Why missing Titanic sub’s R800 gaming controller is not that strange

While critics of the company behind a missing submersible that regularly dives to the Titanic shipwreck have called out its use of an affordable off-the-shelf game controller, several military vehicles use similar gamepads.

The disappearance of OceanGates Expedition’s Titan submersible and its five crewmembers and tourists shortly after they set off on their journey to the famous ship’s resting place on Sunday has made headlines around the world.

Rescue crews from several countries are scrambling to locate and recover the vehicle and its occupants before running out of oxygen.

Although many aspects of the Titan’s design have been criticized for being inadequate for its dangerous 3,800-metre dive, many online users have been fixated on the game controller.

A six-month-old insert from CBS Sunday Morning featured OceanGate Expeditions CEO Stockton Rush showing a journalist that the Titan is controlled with a slightly-modified Logitech F710 wireless gamepad.

Based on what can be seen in the video, only the thumbsticks have been altered.

At the time of publication, we found the Logitech F710 available from several prominent retailers in South Africa, with prices ranging from R799 to R849. It was first sold in 2010.

The Titan’s use of a gaming controller, and a moderately cheap and old one at that, has stunned many people and added to the narrative that the submersible was a jury-rigged contraption.

OceanGate Expeditions CEO Stockton Rush shows stunned CBS Sunday World correspondent David Pogue what the controller for the Titan submersible looks like. Credit: CBS Sunday World

However, as a recent Vice article pointed out, numerous advanced vehicles are controlled with off-the-shelf gamepads — with the Xbox controller being particularly popular.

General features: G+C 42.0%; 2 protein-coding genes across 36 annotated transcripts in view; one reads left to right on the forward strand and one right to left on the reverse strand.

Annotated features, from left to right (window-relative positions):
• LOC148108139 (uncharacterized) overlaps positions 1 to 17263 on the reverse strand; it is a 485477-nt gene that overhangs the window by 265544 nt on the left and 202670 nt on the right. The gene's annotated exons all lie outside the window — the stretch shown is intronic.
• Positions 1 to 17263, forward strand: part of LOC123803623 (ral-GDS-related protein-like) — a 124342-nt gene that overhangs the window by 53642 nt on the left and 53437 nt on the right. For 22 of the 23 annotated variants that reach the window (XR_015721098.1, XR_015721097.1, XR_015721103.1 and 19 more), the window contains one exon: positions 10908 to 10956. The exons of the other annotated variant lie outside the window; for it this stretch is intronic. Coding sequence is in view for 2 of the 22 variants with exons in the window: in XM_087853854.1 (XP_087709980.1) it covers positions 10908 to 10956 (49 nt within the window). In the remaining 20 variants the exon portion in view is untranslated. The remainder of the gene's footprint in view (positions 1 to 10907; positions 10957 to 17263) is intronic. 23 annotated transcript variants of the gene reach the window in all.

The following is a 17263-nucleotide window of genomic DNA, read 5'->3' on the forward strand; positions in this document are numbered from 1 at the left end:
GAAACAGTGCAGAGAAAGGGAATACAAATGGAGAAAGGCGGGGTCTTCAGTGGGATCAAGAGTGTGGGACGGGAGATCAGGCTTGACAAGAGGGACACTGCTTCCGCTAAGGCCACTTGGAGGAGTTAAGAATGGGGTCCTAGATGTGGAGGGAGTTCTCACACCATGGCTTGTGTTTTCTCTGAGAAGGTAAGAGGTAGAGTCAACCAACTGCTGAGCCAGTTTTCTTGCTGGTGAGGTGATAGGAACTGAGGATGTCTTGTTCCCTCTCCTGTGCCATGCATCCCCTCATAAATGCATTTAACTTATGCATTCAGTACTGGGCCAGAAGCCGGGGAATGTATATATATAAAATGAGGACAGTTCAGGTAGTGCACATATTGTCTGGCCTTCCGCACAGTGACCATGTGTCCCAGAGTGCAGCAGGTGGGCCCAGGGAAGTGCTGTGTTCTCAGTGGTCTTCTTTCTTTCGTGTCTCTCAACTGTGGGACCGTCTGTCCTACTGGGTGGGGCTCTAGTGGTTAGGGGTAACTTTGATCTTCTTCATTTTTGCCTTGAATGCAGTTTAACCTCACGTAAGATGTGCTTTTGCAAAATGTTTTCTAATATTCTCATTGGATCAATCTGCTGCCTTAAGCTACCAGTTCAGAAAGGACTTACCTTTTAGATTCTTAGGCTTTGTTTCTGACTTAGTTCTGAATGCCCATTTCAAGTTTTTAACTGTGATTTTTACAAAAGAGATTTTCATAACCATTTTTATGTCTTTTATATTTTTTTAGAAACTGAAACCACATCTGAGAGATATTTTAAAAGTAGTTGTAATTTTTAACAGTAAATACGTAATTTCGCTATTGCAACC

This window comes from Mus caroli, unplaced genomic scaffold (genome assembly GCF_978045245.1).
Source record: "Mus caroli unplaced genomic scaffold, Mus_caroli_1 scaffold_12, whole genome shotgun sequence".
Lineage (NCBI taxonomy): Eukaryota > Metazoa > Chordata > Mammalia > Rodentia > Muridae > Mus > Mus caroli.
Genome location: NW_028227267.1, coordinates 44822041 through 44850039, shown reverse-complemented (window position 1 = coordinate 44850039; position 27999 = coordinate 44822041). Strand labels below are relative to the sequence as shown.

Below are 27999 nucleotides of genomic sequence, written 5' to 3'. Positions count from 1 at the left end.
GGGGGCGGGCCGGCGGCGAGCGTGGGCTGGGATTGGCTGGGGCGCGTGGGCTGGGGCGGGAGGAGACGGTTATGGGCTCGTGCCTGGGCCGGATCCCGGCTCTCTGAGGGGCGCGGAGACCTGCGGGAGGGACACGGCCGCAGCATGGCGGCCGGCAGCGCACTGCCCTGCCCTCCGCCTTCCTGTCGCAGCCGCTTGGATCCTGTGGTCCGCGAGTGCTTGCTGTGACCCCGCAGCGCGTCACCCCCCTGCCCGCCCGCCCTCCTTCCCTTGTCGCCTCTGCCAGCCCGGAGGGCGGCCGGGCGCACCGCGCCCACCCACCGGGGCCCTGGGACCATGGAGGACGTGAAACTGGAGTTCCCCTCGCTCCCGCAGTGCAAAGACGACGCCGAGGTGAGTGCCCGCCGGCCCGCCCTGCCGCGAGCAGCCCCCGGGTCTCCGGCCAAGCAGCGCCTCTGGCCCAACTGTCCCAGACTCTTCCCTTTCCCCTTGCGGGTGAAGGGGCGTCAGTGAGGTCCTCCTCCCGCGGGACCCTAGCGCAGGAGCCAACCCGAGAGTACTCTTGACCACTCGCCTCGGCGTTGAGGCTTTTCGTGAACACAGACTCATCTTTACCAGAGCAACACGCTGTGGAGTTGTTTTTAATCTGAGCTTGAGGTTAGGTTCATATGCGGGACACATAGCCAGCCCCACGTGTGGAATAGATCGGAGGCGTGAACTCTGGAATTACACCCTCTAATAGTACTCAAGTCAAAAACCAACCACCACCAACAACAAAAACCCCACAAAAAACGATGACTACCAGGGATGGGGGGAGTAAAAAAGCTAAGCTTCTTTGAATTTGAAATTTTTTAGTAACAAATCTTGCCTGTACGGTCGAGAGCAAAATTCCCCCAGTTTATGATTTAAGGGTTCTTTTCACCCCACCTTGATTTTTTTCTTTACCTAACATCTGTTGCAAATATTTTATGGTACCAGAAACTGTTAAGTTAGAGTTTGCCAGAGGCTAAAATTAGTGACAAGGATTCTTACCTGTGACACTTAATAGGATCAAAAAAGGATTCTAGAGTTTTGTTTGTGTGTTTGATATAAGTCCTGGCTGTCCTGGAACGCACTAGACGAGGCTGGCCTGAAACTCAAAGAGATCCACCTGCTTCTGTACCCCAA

The latest official Xbox wireless controller currently sells for between R1,299 and R1,499. Several generic knock-off models are available for less than R1,000.

The US Navy currently uses Xbox controllers on the USS Colorado submarine to control periscopes and photonic masts, while the US Army has also employed them for controlling bomb disposal robots.

The Carmel, a hi-tech street-fighting Israeli tank that debuted in 2019, also uses an Xbox controller.

Self-developed controllers often also mimic the basic design of gaming controllers.

An example of this is the US Army’s M-Shorad’s combat vehicle, which features a controller that bears a striking resemblance to that of the Nintendo 64 gaming console.

The Challenger 2 tank’s fire controller also looks like a gamepad.

The major benefits of using off-the-shelf gamepads are that they’re cheap, avoid costly research and development, and are familiar to younger recruits who might have some experience playing video games.

In the case of steering the Titan, it appeared to have been sufficient for at least three successful expeditions to the Titanic site since July 2021.

In the CBS Sunday Morning insert, Rush also said spare units were kept on board in case the primary one malfunctioned.

The Titan crew’s oxygen is expected to be depleted by around 08:30 on Thursday, 22 June 2023.

OceanGate Titan submersible

Now read: Microsoft’s black Xbox Series S with 1TB storage launching in South Africa.

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Why missing Titanic sub’s R800 gaming controller is not that strange